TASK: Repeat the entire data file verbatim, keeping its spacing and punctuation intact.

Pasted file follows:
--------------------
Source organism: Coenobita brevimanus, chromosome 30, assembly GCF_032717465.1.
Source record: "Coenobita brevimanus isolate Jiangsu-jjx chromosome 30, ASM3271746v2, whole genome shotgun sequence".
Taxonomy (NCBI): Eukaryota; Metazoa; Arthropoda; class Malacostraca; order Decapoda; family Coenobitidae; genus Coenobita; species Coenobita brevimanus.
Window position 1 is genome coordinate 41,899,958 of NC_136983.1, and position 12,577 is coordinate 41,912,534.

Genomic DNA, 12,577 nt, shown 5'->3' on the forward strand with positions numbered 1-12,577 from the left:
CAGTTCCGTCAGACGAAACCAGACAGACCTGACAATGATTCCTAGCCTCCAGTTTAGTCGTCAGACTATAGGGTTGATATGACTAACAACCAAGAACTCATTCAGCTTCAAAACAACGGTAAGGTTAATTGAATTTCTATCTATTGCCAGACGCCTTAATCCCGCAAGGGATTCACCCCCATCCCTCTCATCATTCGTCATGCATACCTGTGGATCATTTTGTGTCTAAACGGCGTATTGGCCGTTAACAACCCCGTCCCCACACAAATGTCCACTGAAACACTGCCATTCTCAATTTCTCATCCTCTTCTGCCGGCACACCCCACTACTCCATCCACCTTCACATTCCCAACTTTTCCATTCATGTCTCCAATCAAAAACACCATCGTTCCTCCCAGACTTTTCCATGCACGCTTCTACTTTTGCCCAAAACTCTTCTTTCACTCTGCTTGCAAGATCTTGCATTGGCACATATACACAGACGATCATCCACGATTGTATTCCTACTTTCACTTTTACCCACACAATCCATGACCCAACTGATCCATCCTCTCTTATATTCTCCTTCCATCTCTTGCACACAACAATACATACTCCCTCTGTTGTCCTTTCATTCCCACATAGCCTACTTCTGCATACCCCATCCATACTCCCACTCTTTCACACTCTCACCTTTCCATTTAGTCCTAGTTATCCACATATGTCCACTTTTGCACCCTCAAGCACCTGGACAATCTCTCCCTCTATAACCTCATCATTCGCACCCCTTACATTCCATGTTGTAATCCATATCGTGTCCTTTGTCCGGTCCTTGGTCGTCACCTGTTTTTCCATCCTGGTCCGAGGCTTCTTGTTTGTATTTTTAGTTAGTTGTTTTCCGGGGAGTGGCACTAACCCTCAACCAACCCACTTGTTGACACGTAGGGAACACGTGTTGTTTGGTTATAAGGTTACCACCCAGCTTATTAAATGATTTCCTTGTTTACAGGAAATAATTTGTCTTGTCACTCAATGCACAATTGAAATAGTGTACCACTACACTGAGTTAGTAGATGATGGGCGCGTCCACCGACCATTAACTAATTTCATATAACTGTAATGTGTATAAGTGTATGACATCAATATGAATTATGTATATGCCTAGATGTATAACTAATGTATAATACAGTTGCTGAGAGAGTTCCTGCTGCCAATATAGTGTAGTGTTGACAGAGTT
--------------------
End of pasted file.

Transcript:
Source organism: Coenobita brevimanus, chromosome 30, assembly GCF_032717465.1.
Source record: "Coenobita brevimanus isolate Jiangsu-jjx chromosome 30, ASM3271746v2, whole genome shotgun sequence".
Taxonomy (NCBI): Eukaryota; Metazoa; Arthropoda; class Malacostraca; order Decapoda; family Coenobitidae; genus Coenobita; species Coenobita brevimanus.
Window position 1 is genome coordinate 41,899,958 of NC_136983.1, and position 12,577 is coordinate 41,912,534.

Genomic DNA, 12,577 nt, shown 5'->3' on the forward strand with positions numbered 1-12,577 from the left:
CAGTTCCGTCAGACGAAACCAGACAGACCTGACAATGATTCCTAGCCTCCAGTTTAGTCGTCAGACTATAGGGTTGATATGACTAACAACCAAGAACTCATTCAGCTTCAAAACAACGGTAAGGTTAATTGAATTTCTATCTATTGCCAGACGCCTTAATCCCGCAAGGGATTCACCCCCATCCCTCTCATCATTCGTCATGCATACCTGTGGATCATTTTGTGTCTAAACGGCGTATTGGCCGTTAACAACCCCGTCCCCACACAAATGTCCACTGAAACACTGCCATTCTCAATTTCTCATCCTCTTCTGCCGGCACACCCCACTACTCCATCCACCTTCACATTCCCAACTTTTCCATTCATGTCTCCAATCAAAAACACCATCGTTCCTCCCAGACTTTTCCATGCACGCTTCTACTTTTGCCCAAAACTCTTCTTTCACTCTGCTTGCAAGATCTTGCATTGGCACATATACACAGACGATCATCCACGATTGTATTCCTACTTTCACTTTTACCCACACAATCCATGACCCAACTGATCCATCCTCTCTTATATTCTCCTTCCATCTCTTGCACACAACAATACATACTCCCTCTGTTGTCCTTTCATTCCCACATAGCCTACTTCTGCATACCCCATCCATACTCCCACTCTTTCACACTCTCACCTTTCCATTTAGTCCTAGTTATCCACATATGTCCACTTTTGCACCCTCAAGCACCTGGACAATCTCTCCCTCTATAACCTCATCATTCGCACCCCTTACATTCCATGTTGTAATCCATATCGTGTCCTTTGTCCGGTCCTTGGTCGTCACCTGTTTTTCCATCCTGGTCCGAGGCTTCTTGTTTGTATTTTTAGTTAGTTGTTTTCCGGGGAGTGGCACTAACCCTCAACCAACCCACTTGTTGACACGTAGGGAACACGTGTTGTTTGGTTATAAGGTTACCACCCAGCTTATTAAATGATTTCCTTGTTTACAGGAAATAATTTGTCTTGTCACTCAATGCACAATTGAAATAGTGTACCACTACACTGAGTTAGTAGATGATGGGCGCGTCCACCGACCATTAACTAATTTCATATAACTGTAATGTGTATAAGTGTATGACATCAATATGAATTATGTATATGCCTAGATGTATAACTAATGTATAATACAGTTGCTGAGAGAGTTCCTGCTGCCAATATAGTGTAGTGTTGACAGAGTT